The report also noted the “absence of clear, complete and frequent communication among stakeholders, across and within project teams, and with the public” which undermined smooth implementation of the reform process. In addition, the dearth of adequately skilled and qualified numbers of human resources also affected effective implementation, with staff turnovers leading to ‘lost’ capacity and the need to retrain replacements, which sometimes further delayed implementation.
The pertinent question that the report raises is why engage in expensive exercise programs if there is no intention to follow through on the recommendations made, or to implement the program in full? The answer probably lies in that it is far easier and politically less expensive for the government to authorize studies and engage in educational, or other, reform exercises, than it is to implement the recommendations made. Rather than confront vested interests lined up against implementing reforms or suffer political setbacks, the government has often chosen to quietly shelve these reports in its archives.
To understand this desire not to rock the boat, one probably needs to go back in history. The transformation of Kuwait from a rudimentary desert settlement with basic public structures and services to a megapolis with all modern amenities and infrastructure, including impressive educational facilities, was not an outcome of oil wealth alone. Immediately following Kuwait’s independence, the government and citizens drew up an inexplicit social contract that ensured revenues from the copious oil wealth would be distributed among nationals through lavish state subsidies, as well as investments in free education, health, housing and social welfare.
Moreover, all citizens were ensured employment in public sector entities, which provided short working hours and high salaries that were buttressed by additional bonuses, perks and privileges. In return there were no demands made on the quality of output or performance of employees. This led to every job aspiring national heading to the public sector for employment.
While generous state subsidized welfare schemes, and assured public sector employment, were possible during a time when treasury coffers were overflowing from oil revenues, and handouts to citizens formed only a miniscule of annual government income, these are no longer tenable or sustainable now.
In recent years, lower oil income, repeated budget deficits and a state treasury on the verge of being depleted, have combined to create a situation where continuing to lavish subsidies and provide employment to every aspiring job applicant in an already bloated public sector is no longer viable. However many citizens, long accustomed to a subsidized lifestyle are reluctant to let go of the privileges that they regard as an entitlement by virtue of their birth as Kuwaitis.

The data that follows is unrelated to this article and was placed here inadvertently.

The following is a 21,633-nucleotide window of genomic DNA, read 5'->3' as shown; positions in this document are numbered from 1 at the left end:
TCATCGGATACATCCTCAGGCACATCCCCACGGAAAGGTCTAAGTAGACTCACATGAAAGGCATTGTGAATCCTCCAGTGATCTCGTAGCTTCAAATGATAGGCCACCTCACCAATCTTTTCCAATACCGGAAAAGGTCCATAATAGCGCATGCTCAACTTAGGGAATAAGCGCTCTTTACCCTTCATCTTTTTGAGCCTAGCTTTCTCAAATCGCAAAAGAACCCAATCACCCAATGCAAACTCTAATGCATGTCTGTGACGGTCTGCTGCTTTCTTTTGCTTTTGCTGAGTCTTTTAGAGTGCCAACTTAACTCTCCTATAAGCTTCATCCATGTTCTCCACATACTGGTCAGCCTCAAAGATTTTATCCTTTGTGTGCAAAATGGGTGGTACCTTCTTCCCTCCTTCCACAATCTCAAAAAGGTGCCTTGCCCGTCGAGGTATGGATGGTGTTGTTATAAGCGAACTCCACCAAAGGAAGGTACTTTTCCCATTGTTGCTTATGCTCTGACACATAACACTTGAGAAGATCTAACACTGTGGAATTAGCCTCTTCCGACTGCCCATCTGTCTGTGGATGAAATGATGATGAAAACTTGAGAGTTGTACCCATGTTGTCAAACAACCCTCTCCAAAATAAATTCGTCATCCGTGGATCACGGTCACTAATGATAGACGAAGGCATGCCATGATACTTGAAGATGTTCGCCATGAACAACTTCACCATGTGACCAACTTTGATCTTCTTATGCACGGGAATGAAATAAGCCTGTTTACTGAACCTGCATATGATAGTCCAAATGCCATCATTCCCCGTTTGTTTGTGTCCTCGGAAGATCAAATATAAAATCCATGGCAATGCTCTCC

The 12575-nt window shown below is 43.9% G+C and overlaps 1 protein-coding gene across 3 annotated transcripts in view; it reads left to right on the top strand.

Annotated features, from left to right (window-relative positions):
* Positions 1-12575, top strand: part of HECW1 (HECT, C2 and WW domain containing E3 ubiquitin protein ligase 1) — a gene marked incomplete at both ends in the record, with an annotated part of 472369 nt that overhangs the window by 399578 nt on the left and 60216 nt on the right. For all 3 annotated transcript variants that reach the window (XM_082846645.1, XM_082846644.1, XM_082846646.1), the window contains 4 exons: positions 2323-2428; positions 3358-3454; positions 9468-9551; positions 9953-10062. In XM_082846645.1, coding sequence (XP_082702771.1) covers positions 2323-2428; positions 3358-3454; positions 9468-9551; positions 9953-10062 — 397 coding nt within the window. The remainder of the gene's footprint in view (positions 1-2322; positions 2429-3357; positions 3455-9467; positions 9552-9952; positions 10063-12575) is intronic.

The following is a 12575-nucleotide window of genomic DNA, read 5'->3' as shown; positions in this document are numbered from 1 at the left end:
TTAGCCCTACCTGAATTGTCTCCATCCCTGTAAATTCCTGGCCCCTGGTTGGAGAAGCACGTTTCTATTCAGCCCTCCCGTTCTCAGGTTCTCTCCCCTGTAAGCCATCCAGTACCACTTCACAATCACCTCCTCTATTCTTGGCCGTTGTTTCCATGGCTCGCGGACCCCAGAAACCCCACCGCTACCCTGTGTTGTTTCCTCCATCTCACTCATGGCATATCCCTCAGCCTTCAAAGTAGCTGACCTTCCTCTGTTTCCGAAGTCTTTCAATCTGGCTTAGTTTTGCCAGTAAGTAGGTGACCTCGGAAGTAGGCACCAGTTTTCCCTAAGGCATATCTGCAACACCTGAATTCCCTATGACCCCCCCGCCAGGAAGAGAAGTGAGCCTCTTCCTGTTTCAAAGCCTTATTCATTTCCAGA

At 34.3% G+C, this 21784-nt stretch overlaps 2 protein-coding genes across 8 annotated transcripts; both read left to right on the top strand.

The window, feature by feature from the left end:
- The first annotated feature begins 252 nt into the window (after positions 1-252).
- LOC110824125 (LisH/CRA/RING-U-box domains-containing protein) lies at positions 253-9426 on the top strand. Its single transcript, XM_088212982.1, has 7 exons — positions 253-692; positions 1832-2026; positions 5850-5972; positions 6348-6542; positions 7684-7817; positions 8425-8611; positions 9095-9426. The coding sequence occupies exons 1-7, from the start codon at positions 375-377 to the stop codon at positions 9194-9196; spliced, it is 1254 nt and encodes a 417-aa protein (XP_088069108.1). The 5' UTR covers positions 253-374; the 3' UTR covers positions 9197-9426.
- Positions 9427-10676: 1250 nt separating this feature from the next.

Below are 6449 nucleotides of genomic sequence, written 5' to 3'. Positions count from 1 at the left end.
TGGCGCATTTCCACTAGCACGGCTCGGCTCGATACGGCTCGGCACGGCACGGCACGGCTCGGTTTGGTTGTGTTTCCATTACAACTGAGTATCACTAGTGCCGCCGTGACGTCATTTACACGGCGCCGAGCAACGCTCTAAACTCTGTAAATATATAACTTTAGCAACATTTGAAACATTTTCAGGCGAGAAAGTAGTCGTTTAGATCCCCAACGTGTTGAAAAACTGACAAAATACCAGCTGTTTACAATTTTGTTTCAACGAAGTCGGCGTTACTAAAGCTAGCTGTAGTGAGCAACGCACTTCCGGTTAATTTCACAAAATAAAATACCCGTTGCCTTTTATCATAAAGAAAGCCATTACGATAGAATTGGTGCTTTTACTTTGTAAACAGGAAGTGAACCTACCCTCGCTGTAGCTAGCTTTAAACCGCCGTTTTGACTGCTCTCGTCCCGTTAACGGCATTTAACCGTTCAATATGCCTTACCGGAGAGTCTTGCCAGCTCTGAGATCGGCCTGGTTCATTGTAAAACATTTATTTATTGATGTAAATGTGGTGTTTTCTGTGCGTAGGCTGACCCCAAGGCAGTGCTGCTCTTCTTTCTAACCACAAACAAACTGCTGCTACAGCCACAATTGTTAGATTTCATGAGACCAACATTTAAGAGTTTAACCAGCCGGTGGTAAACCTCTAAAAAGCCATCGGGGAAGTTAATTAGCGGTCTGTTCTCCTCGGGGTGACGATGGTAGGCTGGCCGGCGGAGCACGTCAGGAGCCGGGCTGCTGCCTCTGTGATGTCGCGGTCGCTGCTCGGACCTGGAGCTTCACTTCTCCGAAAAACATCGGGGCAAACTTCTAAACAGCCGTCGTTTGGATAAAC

Attempts by the authorities to encourage national youth to seek employment in the private sector have not had any meaningful success. Just as unmotivated as graduates were to take up private sector employment, even more so were private sector employers who find it more cost effective to hire expatriates. Many unemployed nationals who have come to depend on attractive public sector jobs and life-long state largesse cannot seem to comprehend a situation where they have to compete for jobs in a challenging private sector market. They would rather prefer to remain unemployed for years in the hope of joining the public sector than work in private companies where they would be held accountable for their output or performance.
Moreover, after graduating from public schools or receiving a nominal college or university education, many of the young national job aspirants are ill-qualified to compete in the challenging private sector labor market. Implementing the educational reforms suggested by the World Bank and others would invariably lead to opposition from vested interests and political fallouts that the government appears to be in no haste to confront. Fear of being accused of breaching the unarticulated social contract signed at the time of independence with citizens, has kept the government glued to maintaining the status quo.
Rather than confront vested forces and implement much needed educational reforms, including raising education standards, providing more effective educational and vocational training, tailoring education to meet the needs of the market, and preparing national youth to become more competitive in a 21-century marketplace, the government obviously chose to take the easier path and do nothing meaningful. This may not be a viable strategy in the long-run, but it remains a practical short-term strategy that seems attractive to the authorities at present.